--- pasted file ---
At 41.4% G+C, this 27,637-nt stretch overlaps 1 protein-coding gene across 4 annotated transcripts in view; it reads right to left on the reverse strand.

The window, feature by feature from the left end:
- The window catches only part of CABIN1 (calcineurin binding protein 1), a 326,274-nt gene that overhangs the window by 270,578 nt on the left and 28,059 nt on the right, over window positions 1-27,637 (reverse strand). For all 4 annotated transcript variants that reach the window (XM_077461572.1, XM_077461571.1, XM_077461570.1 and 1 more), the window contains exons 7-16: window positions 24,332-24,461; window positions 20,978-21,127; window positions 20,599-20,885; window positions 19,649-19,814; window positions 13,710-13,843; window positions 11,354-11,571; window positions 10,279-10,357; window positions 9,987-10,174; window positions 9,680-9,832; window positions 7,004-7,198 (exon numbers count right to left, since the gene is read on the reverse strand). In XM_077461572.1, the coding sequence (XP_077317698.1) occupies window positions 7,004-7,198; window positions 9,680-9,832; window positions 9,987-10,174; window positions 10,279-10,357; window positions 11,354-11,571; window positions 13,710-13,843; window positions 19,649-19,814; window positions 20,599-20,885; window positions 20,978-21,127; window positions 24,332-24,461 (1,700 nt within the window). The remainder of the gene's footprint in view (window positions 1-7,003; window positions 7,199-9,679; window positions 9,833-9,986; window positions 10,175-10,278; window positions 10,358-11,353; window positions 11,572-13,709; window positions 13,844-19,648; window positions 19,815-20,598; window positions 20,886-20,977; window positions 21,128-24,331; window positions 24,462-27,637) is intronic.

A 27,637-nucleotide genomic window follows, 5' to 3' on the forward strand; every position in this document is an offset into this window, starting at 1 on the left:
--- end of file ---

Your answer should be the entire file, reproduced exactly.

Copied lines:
At 41.4% G+C, this 27,637-nt stretch overlaps 1 protein-coding gene across 4 annotated transcripts in view; it reads right to left on the reverse strand.

The window, feature by feature from the left end:
- The window catches only part of CABIN1 (calcineurin binding protein 1), a 326,274-nt gene that overhangs the window by 270,578 nt on the left and 28,059 nt on the right, over window positions 1-27,637 (reverse strand). For all 4 annotated transcript variants that reach the window (XM_077461572.1, XM_077461571.1, XM_077461570.1 and 1 more), the window contains exons 7-16: window positions 24,332-24,461; window positions 20,978-21,127; window positions 20,599-20,885; window positions 19,649-19,814; window positions 13,710-13,843; window positions 11,354-11,571; window positions 10,279-10,357; window positions 9,987-10,174; window positions 9,680-9,832; window positions 7,004-7,198 (exon numbers count right to left, since the gene is read on the reverse strand). In XM_077461572.1, the coding sequence (XP_077317698.1) occupies window positions 7,004-7,198; window positions 9,680-9,832; window positions 9,987-10,174; window positions 10,279-10,357; window positions 11,354-11,571; window positions 13,710-13,843; window positions 19,649-19,814; window positions 20,599-20,885; window positions 20,978-21,127; window positions 24,332-24,461 (1,700 nt within the window). The remainder of the gene's footprint in view (window positions 1-7,003; window positions 7,199-9,679; window positions 9,833-9,986; window positions 10,175-10,278; window positions 10,358-11,353; window positions 11,572-13,709; window positions 13,844-19,648; window positions 19,815-20,598; window positions 20,886-20,977; window positions 21,128-24,331; window positions 24,462-27,637) is intronic.

A 27,637-nucleotide genomic window follows, 5' to 3' on the forward strand; every position in this document is an offset into this window, starting at 1 on the left: